Convicted cop killer could face death!

Convicted of murder, Mitchel Joseph is escorted by armed police back to a waiting vehicle, then on to prison

Sentencing for capital murder has always been a contentious issue, especially where the death penalty is sought.  Many will remember the case of the Cathedral killers where the Office of Director of Public Prosecutions proposed death as the only punishment for Kim John and Francis Phillip.  This case has been argued to the Privy Council and back.  The Privy Council ruled it should be re-tried.
DPP Victoria Charles-Clarke is once again calling for the death penalty in a murder case.  Scores of people, most noticeably members of the Royal St Lucia Police Force, gathered in the Criminal High Court on Thursday February 3 for the sentencing hearing of Mitchel Joseph alias ‘Bage’ of Ciceron, Castries.
Joseph was convicted on December 6, 2010 of murdering Police Constable 5 Lester Garvin Remy on April 27, 2008.  The trial lasted two weeks.  Upon conviction, Charles-Clarke indicated to the court the Crown would be seeking the death penalty.  Submissions in this regard were to be heard on January 20, 2011.  When the date arrived, following the DPP’s written submission in support of the death penalty on January 19, defense attorney Al Elliot was granted leave by the court to file a written response.  Justice Kenneth Benjamin adjourned the case to February 3.
On February 3, Charles-Clarke addressed the court on the grounds for her submission.  Her first argument was that under Section 86 (1) of St Lucia’s Criminal Code, it is considered capital murder to kill a member of the Royal St Lucia Police Force in the execution of his/her duties.  She reviewed the facts of the case to support her position.  Elliot counter argued his client was indicted for the offense of murder under Section 85 of the Criminal Code.  He told the court had the DPP intended to seek the death penalty in relation to Remy’s death then his client should have been charged under Section 86 which specifically deals with the offense and penalty of capital murder.
The DPP further argued given the heinous nature of the crime, the death penalty should be considered.  Remy suffered four gunshot wounds at close range. Pathologist Dr Stephen King told the court during the trial Remy had little chance of survival. Elliot disagreed with the DPP saying the incident was not premeditated based on evidence led by the prosecution.  It was a spontaneous apprehension which went awry.
Additionally, Charles-Clarke argued Joseph’s behaviour towards Remy was callous, wanton and unprovoked. She went further to say the defendant showed no remorse by statements he made to police officers and the deceased’s girlfriend.  Elliot countered saying, coming from the prosecution’s evidence on the manner in which the police executed their duties that day, the issues of provocation and self-defense arose unhindered.  Elliot refuted the DPP’s arguments saying the statements made expressed sorrow at the incident.  On this point, the DPP reminded the court Joseph was three feet away from Remy when he opened fire.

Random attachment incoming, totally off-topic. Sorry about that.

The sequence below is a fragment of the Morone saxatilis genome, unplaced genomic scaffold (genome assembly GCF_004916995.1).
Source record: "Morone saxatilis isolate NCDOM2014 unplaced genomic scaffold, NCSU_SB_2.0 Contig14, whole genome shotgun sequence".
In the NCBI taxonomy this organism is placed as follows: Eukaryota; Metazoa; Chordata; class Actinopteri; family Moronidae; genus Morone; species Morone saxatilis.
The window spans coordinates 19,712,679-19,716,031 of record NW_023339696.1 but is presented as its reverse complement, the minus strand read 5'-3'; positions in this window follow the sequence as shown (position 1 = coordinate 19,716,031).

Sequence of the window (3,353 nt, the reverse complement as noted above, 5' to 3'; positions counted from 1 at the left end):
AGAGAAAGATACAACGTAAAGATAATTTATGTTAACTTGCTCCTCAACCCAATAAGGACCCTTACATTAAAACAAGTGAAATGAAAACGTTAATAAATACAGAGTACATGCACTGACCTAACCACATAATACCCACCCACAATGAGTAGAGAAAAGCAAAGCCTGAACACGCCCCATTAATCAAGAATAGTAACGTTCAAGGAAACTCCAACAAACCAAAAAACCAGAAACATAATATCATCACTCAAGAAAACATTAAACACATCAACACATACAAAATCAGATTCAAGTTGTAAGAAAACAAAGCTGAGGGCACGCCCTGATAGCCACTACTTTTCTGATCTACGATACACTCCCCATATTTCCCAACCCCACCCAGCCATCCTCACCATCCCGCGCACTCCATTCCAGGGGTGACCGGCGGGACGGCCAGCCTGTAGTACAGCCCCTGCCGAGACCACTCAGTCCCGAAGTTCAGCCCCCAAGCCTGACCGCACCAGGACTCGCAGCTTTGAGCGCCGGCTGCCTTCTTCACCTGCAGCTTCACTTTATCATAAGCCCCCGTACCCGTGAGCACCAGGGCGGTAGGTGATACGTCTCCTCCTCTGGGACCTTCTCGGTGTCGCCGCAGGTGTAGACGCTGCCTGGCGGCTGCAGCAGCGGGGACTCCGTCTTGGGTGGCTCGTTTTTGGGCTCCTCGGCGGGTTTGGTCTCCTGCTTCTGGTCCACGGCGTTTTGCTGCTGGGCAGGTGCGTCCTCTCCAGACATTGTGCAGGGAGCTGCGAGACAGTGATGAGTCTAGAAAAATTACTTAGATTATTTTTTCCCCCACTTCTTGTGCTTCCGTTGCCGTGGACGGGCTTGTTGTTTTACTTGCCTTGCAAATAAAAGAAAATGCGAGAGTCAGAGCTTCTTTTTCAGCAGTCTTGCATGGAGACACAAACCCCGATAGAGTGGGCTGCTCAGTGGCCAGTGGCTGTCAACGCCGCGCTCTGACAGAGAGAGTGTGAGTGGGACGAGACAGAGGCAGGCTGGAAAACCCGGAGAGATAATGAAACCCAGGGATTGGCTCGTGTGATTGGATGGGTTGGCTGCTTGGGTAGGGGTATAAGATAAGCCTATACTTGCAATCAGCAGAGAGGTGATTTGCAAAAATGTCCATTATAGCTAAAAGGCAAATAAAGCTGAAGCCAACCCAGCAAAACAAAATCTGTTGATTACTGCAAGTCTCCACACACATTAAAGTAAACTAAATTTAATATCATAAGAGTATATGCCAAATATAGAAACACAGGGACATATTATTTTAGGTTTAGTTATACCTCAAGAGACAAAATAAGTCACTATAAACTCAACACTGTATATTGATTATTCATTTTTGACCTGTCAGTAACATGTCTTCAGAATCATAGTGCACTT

The defendant’s psychiatric report post-conviction did not give any indication of mental disorder or disease.  Charles-Clarke adjoined this to Joseph’s six previous convictions.  She went further to add, according to the report, Joseph had a troubled childhood which led him astray.  On the other hand, Elliot told the court Joseph had an absentee father.  There was no father figure in his life to guide him.
Elliot raised the issue that Joseph has a troubled son in Grade Six and the system should not perpetuate a cycle by removing a father from his child’s life.  The DPP countered saying there was no evidence to show Joseph played any major part in the child’s life.
The DPP opined there was no prospect of rehabilitation for the defendant while Elliot contested since his incarceration in 2008, the defendant has exhibited signs of rehabilitation.
Given the rising murder rate, the DPP believes a message must be sent to society as to the value of human life.  Elliot argued every human being had a right to life including those convicted of murder.
Justice Kenneth Benjamin reserved his sentencing judgment for Wednesday February 9.

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